This New York Times Notable Book is a heartwarming and humorous story of a girl growing up as her family falls apart in the 1960s South. Sally Maulden’s mother and father are getting a divorce, and the girl has been banished to her grandparents’ home in Coldwater, Arkansas. No one seems to really care about Sally, unless you count her pet chicken . . . But in her new town, she soon finds love offered to her from unexpected sources—including a strip-tease dancer at the Silver Moon. And once she’s crowned Coldwater Queen of October, she may even start to love herself a little. This is “a remarkable first novel, bursting with warmth” (Chicago Tribune), named one of Library Journal’s top ten books of the year, from an “author worth watching” (The Atlanta Journal-Constitution). “Fondly evokes small-town life in the ’60s.” —Publishers Weekly
Karen Harper’s crowd-pleasing Elizabeth I Mystery series, hailed as “extraordinary” by the Los Angeles Times, continues with this marvelous, majestic novel. The Queene’s Cure transports us into the shadowy world of sixteenth-century medicine, as an enlightened young queen seeks the cures that could heal a realm and transform a land.... In late summer of 1562, within a bedchamber at Whitehall Palace, Elizabeth Tudor prays for the recovery of the delirious, fever-racked friend who has served her for twenty-six of her twenty-nine years. Ten days later, with loyal, handsome Lord Robert Dudley by her side, the queen leads her retinue to London’s Royal College of Physicians to enlist two learned doctors in the raging battle against disease and pestilence. She knows she has no trusted allies in Peter Pascal and John Caius, ardent Papist sympathizers with long-standing grievances against the Tudors. Yet even the stalwart queen is shaken when a frighteningly lifelike effigy of herself ravaged by pox turns up in her royal coach. Elizabeth’s fear that the counterfeit corpse is a harbinger of impending tragedy comes to fruition when ever more terrifying transgressions penetrate the very heart of her royal precincts. With the help of her Privy Plot Council and an intriguing healer whose curative arts are at odds with the dangerous Royal College, Elizabeth resolves to unmask a murderer who wears a false face and is beset by the vilest humours of the soul. But when she herself falls ill, an entire realm is caught in the grip of a treasonous conspiracy to take a queen’s life and throne. Peopled by a rich cast of fascinating figures from the swirling mists of history, The Queene’s Cure brings a vibrant, violent age unforgettably to life. Racing to a chilling climax where ordinary men play God and where Elizabeth Tudor could meet the same fate as her mother, Anne Boleyn, this is a gripping and captivating story of an indomitable young monarch...fighting for her life, her realm, and her rightful crown. From the Hardcover edition.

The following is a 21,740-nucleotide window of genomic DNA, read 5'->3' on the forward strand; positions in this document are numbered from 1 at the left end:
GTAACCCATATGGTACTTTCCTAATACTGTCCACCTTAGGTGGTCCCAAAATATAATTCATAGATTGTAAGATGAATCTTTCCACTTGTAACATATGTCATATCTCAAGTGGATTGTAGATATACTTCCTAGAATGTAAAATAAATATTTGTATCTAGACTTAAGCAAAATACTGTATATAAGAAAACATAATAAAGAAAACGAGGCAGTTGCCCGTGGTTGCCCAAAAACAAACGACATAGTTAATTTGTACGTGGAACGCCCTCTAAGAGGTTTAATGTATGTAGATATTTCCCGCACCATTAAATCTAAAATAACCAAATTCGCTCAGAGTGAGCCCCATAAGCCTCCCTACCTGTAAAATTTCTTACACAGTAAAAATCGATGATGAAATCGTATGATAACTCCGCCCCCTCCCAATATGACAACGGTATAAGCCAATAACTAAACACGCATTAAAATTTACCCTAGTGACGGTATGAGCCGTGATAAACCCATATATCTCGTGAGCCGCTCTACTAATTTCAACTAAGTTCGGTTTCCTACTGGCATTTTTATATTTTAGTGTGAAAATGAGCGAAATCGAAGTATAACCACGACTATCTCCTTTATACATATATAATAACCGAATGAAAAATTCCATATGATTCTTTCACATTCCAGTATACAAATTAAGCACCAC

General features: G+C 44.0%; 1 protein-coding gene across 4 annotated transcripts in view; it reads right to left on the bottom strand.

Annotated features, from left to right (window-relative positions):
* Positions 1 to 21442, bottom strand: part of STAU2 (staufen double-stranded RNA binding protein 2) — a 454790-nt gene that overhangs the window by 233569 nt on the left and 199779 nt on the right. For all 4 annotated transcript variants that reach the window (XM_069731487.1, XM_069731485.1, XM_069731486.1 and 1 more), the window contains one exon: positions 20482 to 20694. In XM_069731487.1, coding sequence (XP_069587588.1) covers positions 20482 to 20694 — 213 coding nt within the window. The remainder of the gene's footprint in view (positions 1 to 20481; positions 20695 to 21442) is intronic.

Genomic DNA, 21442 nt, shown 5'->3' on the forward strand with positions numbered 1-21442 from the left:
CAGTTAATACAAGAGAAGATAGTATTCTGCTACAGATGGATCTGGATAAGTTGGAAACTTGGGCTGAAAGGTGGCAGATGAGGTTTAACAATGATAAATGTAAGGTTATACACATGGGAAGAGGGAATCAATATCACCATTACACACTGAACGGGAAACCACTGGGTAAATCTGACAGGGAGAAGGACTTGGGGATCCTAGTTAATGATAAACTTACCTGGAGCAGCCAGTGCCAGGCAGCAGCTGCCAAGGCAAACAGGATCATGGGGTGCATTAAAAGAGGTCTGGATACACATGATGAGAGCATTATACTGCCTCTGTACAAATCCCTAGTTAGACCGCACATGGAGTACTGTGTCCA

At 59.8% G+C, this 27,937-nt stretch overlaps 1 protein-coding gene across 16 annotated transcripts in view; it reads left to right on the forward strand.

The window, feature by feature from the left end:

Author: Mary Maxwell
Publisher: Trine Day
Release Date: 2013-05-01
Genre: Health & Fitness
This book is not about so-called alternative medicine. It is about standard, orthodox medicine that had many good treatments for cancer up until the early 20th century. For reasons of power and control of the population, it was decided around 1910 that only radiation and surgery would be the approved treatments (and chemo was later added in the 1950s). Maxwell shows how physicians who tried to use the older methods were threatened with loss of their medical license or were more harshly punished. These include Emanuel Revici, Virginia Livingston, and Robert Lincoln. She also argues that Edward Jenner engaged on fraud re smallpox vaccination.